Warning: Do not dunk your head in the Dead Sea. The salinity can drag your head down and your eyes will experience terrible, even excruciating burning.
Directions state to leave the mud until dry. It's not easy to stand around for that long, but with good friends making conversation, the time can fly by. We certainly didn't want to sit on the lounges with the mud in place.
Once your time is up, get thee to the showers and rinse the mud off. Don't go back into the Dead Sea to wash off, mostly because you don't want that saltwater touching your face. Your skin is likely to feel silky and smooth, courtesy of the high mineral content of the Dead Sea including sodium, potassium, chloride, magnesium, calcium, and bromide. It's what makes the Dead Sea the oldest natural spa on earth.
Warning: Don't shave within 24 hours of entering the Dead Sea. Shaving leaves your skin sensitive and open wounds will burn from the amount of salt in the Sea.
At dinner that night, we see the lights of Jericho and maybe even Jerusalem in the distance across the Sea and appreciate the panorama of Israel's Judean Desert.
Once you've had the initial experience, consider your surroundings. The Dead Sea is bordered on the east by Jordan and on the West by Israel. It's the lowest body of water on the planet. While the Dead Sea does contain some microbial life, the water is too salty for flora or fauna to survive in its waters.
The Dead Sea lies in the Jordan Rift Valley at 430.5 meters (1,412 ft) below sea level). It's actually a super salty lake, 304m (997 ft) deep, 50km (31 miles) long and 15km (9 miles) wide. One of the world's first health resorts for Herod the Great, it continues to welcome international visitors with a long stretch of beach devoted to hotels now referred to as the "Hotels Area."
Sadly, the Dead Sea is dying. It's receding from a recorded 1,050 km2 (410sq mi) in 1930 to today's surface area reportedly at 605 km2 (234 sq miles) with projects underway to save the area. The River Jordan is its main tributary, and, for a time, it's replenishing the area matched evaporation rates. But since the 1960s, with the diversion of the Jordan River to the Sea of Galilee (Lake Tiberius) and then in the 1970s, diversion of the Yarmouk River, the lower Jordan River's main tributary, evaporation exceeds replenishment at an alarming rate. Mineral mining on the opposite side of the Dead Sea increases the disruption. With the increased absorption of the salt into the base layer, the ground above can collapse without notice, leaving many sinkholes noticeable, I'm told, more on the Israel side of the Dead Sea.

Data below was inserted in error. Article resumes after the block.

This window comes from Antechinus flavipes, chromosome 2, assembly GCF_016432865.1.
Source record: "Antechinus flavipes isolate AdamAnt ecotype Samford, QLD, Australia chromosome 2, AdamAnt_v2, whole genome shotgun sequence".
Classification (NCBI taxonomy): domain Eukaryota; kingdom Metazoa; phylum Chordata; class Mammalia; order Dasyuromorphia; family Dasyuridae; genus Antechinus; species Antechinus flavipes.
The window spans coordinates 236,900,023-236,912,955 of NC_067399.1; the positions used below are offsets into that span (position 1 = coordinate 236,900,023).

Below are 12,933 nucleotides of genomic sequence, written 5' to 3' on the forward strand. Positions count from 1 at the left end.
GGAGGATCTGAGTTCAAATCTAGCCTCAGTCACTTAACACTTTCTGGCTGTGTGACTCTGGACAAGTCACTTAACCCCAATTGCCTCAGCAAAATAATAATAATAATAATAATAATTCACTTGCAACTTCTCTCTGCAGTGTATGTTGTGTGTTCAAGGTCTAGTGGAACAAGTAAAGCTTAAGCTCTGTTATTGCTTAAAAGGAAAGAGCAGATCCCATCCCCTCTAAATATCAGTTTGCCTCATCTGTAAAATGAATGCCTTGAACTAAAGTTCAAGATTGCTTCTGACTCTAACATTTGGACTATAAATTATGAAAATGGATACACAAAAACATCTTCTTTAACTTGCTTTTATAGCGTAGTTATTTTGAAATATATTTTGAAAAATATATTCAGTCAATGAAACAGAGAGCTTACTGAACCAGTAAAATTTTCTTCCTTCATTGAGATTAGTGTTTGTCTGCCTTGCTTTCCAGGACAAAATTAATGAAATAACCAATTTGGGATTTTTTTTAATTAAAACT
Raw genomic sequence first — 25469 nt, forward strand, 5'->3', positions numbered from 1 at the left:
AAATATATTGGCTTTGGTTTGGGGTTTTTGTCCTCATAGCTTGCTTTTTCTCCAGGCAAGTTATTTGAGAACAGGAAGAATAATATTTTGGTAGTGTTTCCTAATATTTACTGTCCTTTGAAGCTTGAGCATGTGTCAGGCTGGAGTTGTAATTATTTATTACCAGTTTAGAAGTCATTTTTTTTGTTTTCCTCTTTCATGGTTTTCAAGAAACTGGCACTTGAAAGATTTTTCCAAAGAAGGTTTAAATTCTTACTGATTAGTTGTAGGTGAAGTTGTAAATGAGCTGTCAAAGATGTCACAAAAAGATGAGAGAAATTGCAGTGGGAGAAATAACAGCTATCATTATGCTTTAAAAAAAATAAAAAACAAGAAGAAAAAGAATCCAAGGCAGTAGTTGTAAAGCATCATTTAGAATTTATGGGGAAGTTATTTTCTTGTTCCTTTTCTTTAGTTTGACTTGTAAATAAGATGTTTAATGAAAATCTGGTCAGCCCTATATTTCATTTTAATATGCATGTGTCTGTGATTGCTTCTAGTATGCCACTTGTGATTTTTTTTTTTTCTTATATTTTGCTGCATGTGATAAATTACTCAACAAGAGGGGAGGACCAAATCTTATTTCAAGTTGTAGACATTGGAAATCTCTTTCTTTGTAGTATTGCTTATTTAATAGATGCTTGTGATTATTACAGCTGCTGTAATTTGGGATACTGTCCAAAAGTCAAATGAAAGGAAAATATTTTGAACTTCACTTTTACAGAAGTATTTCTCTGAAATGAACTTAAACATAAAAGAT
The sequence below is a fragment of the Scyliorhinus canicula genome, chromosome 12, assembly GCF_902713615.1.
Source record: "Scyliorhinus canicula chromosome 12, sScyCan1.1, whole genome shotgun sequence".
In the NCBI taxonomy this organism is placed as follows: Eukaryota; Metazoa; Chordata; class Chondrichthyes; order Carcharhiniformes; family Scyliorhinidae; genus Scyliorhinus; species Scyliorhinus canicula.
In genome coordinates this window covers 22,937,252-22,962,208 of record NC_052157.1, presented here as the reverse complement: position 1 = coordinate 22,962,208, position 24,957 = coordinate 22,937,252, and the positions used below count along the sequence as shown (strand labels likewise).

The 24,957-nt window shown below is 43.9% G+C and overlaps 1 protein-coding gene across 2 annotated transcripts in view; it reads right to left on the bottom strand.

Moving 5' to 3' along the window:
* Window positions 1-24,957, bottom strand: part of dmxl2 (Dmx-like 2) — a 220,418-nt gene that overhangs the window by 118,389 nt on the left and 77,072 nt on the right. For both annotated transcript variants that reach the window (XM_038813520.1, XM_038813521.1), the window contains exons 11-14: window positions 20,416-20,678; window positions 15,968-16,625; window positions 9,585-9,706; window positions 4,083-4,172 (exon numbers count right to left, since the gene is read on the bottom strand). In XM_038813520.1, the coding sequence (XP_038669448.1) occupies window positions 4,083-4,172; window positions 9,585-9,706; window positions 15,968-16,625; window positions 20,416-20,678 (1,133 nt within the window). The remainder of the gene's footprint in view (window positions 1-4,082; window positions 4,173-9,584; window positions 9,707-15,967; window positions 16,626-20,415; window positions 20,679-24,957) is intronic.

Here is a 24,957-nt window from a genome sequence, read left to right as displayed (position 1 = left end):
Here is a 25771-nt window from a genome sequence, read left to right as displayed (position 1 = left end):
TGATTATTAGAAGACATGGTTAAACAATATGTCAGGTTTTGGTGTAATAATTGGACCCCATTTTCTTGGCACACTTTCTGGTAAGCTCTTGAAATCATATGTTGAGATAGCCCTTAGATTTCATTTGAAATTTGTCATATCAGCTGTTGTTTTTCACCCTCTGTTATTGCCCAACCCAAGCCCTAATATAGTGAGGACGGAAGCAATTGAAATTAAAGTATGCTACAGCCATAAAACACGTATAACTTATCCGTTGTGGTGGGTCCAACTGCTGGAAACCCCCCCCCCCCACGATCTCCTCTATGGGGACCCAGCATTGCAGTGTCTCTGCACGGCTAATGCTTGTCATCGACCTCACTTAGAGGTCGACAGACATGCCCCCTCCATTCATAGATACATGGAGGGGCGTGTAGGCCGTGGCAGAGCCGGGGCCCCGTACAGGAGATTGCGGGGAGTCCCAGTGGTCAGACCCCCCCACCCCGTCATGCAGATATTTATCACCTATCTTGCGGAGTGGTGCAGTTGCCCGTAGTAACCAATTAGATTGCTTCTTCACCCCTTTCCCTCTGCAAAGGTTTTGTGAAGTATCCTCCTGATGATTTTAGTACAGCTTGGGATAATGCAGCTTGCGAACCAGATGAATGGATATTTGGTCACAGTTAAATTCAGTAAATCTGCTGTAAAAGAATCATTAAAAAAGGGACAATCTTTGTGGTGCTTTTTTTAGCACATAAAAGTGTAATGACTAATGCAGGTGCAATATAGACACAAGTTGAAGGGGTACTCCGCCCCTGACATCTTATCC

The Mujib River, from the Wadi Mujib or Mujib Valley, is the other large water source for the Dead Sea. It continues to flow through after the adventures you experience in the Wadi Mujib leave you laughing and breathless, you could cry at the relative trickle of water that survives to the end of the trip to go into the Dead Sea.
There's not much rainfall in this region, maybe 100mm (4 inches) per year on the north side where we stayed and half that on the south side. It's a good reminder to conserve water.
The Hilton tells us it's safe to use their water for brushing our teeth but it's hard to break a week-long habit of using bottled water to brush.
From the Hilton Dead Sea Resort and Spa, we ate all our meals at one of their three restaurants, Spectrum, their buffet, 1312, their Lebanese restaurant, and Bacchus, their Italian restaurant. We made day trips to the Wadi Mujib Reserve (a must do if you go to the area and can swim) and Bethany on the Jordan, where John the Baptist baptized Jesus Christ. Both are moving and memorable in their own ways. If you're in the area, it's a wonderful place to stay.
You may find your only question: Do I go back in the water today? Or do I shave my legs? Theirs is a rare hotel in this region that has a bathtub, with a sliding door so you can look out over the Dead Sea. Choose wisely.
83177 - 2023-06-11 06:38:46